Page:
JUVENILE JUSTICE REFORM:
Medicaid and Protection of At-Risk Youth
Policy Brief July 15, 2016
Prepared by members of the National Prevention Science Coalition: Taylor Scott, Michael Greene, & Robin Jenkins. The authors would also like to acknowledge contributions from Micah Haskell-Hoehl of the American Psychological Association, and members of the Rapid Response Network, as part of the Research-to-Policy Collaboration Project within the National Prevention Science Coalition.
Access to behavioral and mental health services can reduce recidivism among juvenile offenders, which saves tax dollars and enhances public safety.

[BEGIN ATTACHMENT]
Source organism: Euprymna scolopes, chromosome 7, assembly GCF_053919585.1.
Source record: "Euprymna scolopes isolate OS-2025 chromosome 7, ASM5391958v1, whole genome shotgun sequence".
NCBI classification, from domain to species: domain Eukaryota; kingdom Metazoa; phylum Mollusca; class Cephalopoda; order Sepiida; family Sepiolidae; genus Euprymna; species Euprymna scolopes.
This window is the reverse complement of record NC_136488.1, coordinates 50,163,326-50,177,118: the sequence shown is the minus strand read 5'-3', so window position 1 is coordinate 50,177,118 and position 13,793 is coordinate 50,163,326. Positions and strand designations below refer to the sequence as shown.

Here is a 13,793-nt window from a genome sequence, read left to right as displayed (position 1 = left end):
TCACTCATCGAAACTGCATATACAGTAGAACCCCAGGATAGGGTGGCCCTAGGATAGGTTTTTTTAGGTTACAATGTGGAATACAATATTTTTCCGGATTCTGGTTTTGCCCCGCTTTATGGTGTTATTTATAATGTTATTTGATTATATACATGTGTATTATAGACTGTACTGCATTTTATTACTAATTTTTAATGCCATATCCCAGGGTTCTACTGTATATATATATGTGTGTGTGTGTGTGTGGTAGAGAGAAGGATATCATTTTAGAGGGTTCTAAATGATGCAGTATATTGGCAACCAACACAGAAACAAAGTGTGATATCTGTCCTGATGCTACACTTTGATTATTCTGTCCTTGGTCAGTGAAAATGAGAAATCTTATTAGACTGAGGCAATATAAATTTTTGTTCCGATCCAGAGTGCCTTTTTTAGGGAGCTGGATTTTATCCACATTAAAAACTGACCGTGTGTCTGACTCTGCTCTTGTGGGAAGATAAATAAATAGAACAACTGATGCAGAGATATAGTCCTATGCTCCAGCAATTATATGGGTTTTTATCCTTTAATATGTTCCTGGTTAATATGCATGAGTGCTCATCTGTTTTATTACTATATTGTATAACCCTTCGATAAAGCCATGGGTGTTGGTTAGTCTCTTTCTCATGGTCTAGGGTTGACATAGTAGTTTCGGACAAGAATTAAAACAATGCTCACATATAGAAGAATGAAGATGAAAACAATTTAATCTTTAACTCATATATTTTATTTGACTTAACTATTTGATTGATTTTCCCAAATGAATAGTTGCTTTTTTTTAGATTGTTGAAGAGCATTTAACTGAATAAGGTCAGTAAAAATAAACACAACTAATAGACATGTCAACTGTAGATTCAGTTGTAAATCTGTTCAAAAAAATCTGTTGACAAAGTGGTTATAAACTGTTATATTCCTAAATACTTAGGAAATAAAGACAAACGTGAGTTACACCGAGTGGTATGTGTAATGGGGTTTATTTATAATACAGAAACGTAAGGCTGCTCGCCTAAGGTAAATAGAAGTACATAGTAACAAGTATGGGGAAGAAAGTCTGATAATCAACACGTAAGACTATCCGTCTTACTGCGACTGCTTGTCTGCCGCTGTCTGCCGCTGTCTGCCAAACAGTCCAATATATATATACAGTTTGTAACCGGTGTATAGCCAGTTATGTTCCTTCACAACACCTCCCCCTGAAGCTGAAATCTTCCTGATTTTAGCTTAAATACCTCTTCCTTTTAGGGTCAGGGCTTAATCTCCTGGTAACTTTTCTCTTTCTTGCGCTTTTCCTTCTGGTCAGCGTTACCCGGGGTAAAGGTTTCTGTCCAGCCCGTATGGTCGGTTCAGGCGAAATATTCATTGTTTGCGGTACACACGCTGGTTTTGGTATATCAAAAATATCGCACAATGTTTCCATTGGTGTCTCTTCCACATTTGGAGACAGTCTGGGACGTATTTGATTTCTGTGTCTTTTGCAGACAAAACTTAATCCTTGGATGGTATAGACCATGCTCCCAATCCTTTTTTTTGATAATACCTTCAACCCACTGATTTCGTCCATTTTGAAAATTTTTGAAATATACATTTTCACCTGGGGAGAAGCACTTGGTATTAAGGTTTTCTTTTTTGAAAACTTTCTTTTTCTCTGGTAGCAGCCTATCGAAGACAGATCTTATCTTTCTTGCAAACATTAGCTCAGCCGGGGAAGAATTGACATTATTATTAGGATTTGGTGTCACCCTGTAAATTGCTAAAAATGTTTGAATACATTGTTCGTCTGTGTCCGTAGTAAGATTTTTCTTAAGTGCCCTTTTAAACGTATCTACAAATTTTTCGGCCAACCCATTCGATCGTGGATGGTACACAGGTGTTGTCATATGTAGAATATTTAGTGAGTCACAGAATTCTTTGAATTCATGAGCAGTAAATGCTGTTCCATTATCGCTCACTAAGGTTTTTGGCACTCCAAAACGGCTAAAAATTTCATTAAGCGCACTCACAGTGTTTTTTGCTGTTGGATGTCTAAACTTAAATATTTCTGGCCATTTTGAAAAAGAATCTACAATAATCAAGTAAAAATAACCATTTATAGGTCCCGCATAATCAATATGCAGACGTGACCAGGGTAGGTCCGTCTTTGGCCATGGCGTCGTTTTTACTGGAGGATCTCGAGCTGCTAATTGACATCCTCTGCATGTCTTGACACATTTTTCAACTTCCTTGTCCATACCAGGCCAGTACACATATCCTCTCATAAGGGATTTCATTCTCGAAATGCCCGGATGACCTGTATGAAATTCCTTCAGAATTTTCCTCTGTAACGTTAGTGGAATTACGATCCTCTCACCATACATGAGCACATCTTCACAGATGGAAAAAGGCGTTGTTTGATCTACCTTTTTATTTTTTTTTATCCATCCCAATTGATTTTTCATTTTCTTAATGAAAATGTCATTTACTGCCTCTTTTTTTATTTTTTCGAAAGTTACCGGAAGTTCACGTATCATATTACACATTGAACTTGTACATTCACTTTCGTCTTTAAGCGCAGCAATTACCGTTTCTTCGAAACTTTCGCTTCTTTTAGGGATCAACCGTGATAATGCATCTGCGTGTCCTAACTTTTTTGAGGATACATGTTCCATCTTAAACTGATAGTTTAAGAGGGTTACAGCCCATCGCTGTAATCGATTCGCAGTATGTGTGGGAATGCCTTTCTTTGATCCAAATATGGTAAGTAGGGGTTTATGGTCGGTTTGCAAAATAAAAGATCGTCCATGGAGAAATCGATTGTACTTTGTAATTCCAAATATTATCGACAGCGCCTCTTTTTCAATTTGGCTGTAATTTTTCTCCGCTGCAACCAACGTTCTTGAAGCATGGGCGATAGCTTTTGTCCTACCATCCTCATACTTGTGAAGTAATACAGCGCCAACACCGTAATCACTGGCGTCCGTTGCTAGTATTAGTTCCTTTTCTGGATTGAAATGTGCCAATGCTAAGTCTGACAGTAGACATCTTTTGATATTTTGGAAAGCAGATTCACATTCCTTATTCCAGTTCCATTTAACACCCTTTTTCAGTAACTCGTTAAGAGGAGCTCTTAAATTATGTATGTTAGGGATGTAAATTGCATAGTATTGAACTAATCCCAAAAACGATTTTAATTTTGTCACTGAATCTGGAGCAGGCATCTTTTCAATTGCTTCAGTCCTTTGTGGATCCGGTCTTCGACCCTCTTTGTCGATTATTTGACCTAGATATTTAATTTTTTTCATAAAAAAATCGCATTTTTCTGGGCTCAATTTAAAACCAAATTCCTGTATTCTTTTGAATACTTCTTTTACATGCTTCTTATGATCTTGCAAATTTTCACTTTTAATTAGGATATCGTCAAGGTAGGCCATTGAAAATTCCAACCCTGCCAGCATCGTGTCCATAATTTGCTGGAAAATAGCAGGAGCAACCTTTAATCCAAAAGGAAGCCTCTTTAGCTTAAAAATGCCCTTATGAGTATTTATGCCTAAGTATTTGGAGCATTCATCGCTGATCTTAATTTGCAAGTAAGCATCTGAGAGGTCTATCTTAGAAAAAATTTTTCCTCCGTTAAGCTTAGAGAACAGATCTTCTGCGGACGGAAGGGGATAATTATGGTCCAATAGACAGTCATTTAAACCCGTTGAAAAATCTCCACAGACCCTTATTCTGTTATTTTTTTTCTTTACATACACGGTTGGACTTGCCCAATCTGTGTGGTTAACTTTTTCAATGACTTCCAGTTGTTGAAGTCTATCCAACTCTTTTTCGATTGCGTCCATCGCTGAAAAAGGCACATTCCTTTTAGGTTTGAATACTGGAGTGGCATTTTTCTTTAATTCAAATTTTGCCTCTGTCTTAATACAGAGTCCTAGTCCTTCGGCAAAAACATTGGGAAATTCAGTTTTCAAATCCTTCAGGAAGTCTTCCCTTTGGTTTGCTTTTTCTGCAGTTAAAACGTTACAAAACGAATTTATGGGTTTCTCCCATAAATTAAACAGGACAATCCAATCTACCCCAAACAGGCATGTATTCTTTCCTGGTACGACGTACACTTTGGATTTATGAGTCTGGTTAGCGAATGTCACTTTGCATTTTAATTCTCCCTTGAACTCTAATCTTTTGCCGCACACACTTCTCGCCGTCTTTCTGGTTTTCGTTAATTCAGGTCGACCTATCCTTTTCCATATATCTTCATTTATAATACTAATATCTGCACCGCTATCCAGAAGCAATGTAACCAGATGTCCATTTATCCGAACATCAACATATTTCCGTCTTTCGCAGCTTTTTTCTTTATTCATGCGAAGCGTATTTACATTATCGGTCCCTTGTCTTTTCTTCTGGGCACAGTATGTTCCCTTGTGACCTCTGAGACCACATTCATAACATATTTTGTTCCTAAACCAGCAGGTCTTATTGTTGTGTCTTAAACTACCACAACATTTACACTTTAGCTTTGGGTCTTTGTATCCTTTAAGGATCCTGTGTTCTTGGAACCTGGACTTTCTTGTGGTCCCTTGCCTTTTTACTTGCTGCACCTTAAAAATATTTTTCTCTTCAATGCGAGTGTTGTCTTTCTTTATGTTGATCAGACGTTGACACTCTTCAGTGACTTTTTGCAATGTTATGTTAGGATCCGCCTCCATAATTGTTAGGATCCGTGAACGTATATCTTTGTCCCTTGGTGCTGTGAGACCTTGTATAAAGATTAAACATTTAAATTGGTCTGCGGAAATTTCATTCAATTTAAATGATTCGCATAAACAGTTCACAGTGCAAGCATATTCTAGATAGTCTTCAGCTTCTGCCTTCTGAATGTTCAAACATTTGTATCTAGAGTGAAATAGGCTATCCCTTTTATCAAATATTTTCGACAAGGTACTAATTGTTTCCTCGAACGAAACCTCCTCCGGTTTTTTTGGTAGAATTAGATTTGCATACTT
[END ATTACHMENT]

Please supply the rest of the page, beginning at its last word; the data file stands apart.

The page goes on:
Medicaid has the potential to fund effective services that reduce recidivism, and it is likely that many juvenile offenders are eligible for Medicaid
Many states and communities terminate Medicaid enrollment upon youths’ confinement, which disrupts reentry and adds administrative burden for processing reenrollment.
Suspending rather than terminating Medicaid enrollment can improve continuity of care that aids youths’ successful reintegration into the community.